Monthly Archives: August 2016

Old Is New Review: “Death Magnetic” by Metallica

Metallica_-_Death_Magnetic_coverThis November, Metallica will release Hardwired…to Self-Destruct, their tenth LP and first release in eight years. “Hardwire”, the first track from the album, has kicked the hype machine into high gear as fans everywhere rejoice over the track’s quick one-two punch that recalls the band’s sound on their debut record Kill ‘Em All. Just like that, the often divisive and mocked Metallica is turning heads again even among the most elite and of the metalsphere. All this buzz spurred me to revisit the band’s previous album (not Lulu) that, from what I can tell, no one really seems to talk about much: Death Magnetic.

The usual pitch you’ll hear regarding Metallica’s discography is that their first four albums are amazing and then The Black Album is where they started to go downhill (because fuck the mainstream, amirite?). Then Load, Reload, and St. Anger are all lobbed into the general category of utter shit, the last of these being considered particularly utter shit. They also did a kickass covers album, but I’ll skip that one since it’s not an original LP. I’m also not talking about Lulu, so don’t ask. Now, I’m not quite as harsh on Metallica and have admittedly gone to lengths to defend them.True, I also think the first tour albums are superior like most people, but I enjoy the The Black Album just fine, and there are a number of songs from Load and Reload like “Hero of the Day” or “The Memory Remains” that I enjoy spinning. As for St. Anger, while I can’t say I like the album (I can’t do the snare drum, Lars, I just can’t), it’s not the worst album I’ve ever heard. And yet, I can’t remember the last time I talked to someone about where Death Magnetic places in the band’s discography. At the time of release in 2008, many hailed it as a return to form, my seventeen-year-old self included. But how does it stack up today?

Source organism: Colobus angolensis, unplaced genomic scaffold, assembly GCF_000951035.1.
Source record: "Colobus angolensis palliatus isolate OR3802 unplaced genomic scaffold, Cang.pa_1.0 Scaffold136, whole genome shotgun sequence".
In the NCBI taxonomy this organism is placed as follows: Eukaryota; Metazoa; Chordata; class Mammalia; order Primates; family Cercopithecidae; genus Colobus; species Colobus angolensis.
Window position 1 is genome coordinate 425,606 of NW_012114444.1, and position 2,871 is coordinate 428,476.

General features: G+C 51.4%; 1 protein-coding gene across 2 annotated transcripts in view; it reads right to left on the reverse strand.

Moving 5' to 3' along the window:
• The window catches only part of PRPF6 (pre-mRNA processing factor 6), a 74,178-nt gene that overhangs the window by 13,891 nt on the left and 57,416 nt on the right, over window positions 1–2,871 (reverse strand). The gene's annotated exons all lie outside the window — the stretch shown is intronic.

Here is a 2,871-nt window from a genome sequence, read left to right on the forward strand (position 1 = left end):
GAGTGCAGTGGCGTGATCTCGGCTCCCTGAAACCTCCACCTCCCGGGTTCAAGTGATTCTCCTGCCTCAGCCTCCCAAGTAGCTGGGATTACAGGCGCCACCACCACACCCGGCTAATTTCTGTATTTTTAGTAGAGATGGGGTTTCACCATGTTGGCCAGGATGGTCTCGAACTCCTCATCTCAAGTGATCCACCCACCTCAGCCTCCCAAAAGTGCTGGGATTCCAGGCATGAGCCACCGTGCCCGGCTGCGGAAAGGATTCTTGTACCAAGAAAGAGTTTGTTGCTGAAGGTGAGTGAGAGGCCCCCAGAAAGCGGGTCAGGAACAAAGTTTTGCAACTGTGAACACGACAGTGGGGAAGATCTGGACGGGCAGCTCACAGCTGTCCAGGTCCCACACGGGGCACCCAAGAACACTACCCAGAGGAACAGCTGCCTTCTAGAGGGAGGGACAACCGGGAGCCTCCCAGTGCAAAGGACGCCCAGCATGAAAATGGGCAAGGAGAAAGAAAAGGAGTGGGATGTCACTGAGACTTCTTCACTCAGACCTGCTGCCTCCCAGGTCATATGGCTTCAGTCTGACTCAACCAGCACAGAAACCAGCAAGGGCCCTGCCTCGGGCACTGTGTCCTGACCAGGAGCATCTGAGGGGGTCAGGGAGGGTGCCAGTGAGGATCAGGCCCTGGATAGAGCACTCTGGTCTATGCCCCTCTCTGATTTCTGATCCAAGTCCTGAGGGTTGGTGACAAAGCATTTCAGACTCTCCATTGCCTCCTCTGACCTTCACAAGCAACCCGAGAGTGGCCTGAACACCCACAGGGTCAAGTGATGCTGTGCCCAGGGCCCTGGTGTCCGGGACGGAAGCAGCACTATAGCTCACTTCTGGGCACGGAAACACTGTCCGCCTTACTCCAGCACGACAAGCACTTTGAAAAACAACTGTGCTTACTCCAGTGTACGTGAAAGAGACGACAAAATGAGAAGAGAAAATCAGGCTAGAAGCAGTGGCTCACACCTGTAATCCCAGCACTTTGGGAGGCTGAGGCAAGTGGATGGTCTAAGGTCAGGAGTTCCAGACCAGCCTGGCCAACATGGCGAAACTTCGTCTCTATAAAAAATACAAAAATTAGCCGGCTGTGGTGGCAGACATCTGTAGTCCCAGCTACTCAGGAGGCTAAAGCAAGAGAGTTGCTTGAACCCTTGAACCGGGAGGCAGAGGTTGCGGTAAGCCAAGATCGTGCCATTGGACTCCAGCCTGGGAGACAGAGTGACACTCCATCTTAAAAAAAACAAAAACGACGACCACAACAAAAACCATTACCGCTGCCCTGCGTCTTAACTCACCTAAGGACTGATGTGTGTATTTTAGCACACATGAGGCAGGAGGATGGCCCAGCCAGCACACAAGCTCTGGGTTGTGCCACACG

Right out of the gate you can tell that Metallica went through a lot of effort to emulate their 80’s selves just by returning to standard E tuning as opposed to the E flat they started playing in when Load came out. There’s also the matter of the first four tracks; on the albums Ride The LightningMaster of Puppets, and …And Justice For All, the first four tracks on each follow this pattern:

Track 1: Quiet intro, possible acoustic/clean guitar, builds into a thrashy opening track

Track 2: Slightly slower, hard-hitting track, title track

Track 3: Slower, heavier track

Track 4: Depressing subject matter, first half of the song is slow and clean, then gets fast and heavy

Death Magnetic follows this pattern pretty closely, the only exception being that the second track is not the title track. This does work in the album’s favor, as the opener “That Was Just Your Life” stokes the fires of nostalgia and presents the album as something familiar but new. “The End of the Line” is a solid followup track and “Broken, Beat, and Scarred” is pretty catchy. “The Day That Never Comes” is an okay track, but falls prey to being compared to “One” in terms of structure, especially with the thrashy, double bass drum part at the end.

Then comes “All Nightmare Long”, which I consider the best song on the album. It’s in D, which is different for Metallica, but is fast and catchy like you’d expect. The lyrics evoke a good aesthetic as well, making you feel like you have to outrun some unseen terror right behind you (which, incidentally, makes this a great running song). Next is “Cyanide”, the first track revealed from the album after the band played it live at Ozzfest ’08. It’s got some good punchy riffs and a nice bass groove. So all in all, the albums doing pretty well up to this point.

“The Unforgiven” is one of Metallica’s staples from The Black Album. “The Unforgiven II” is fine if not unnecessary sequel. As such, more than a few fans likely groaned when they saw “The Unforgiven III” on the track listing for Death Magnetic, and then groaned even more when they finally heard the track and it started with piano. Those of us who aren’t bothered by keys on metal albums sat through the rest of the song and basically shrugged; it doesn’t really connect to its predecessors in terms of sound. Really, it’s only connection is the use of the word “forgive” in the chorus. It’s not a bad song, but I wasn’t upset they didn’t play it live when I saw them.

“The Judas Kiss” is another fun track with some more solid riffs and a catchy chorus. Next comes the nearly ten-minute instrumental “Suicide & Redemption”, which I’m mixed on. Another classic Metallica albums staple was including an instrumental, usually composed by late bassist Cliff Burton, and those songs are held in the highest regard. On Death Magnetic, it seems a bit unnecessary. It’s not bad and I even like lots of the riffs towards the middle of the track, but it could have just been a bonus track.

Finally, we arrive at the final and shortest track on the album “My Apocalypse”, and I feel kind of weird about this one. In terms of rhythm and lyrics, it’s almost true-blue 80’s thrash and everybody is killing it from Lar’s drumming to James’vocals. But the riff…I don’t know why but the main riff doesn’t completely gel with me; those two notes at the end of it just sound a bit weird and it keeps me enjoyment off balance. Other than that, it’s an decent song that fits the role of a thrashy conclusion to the album.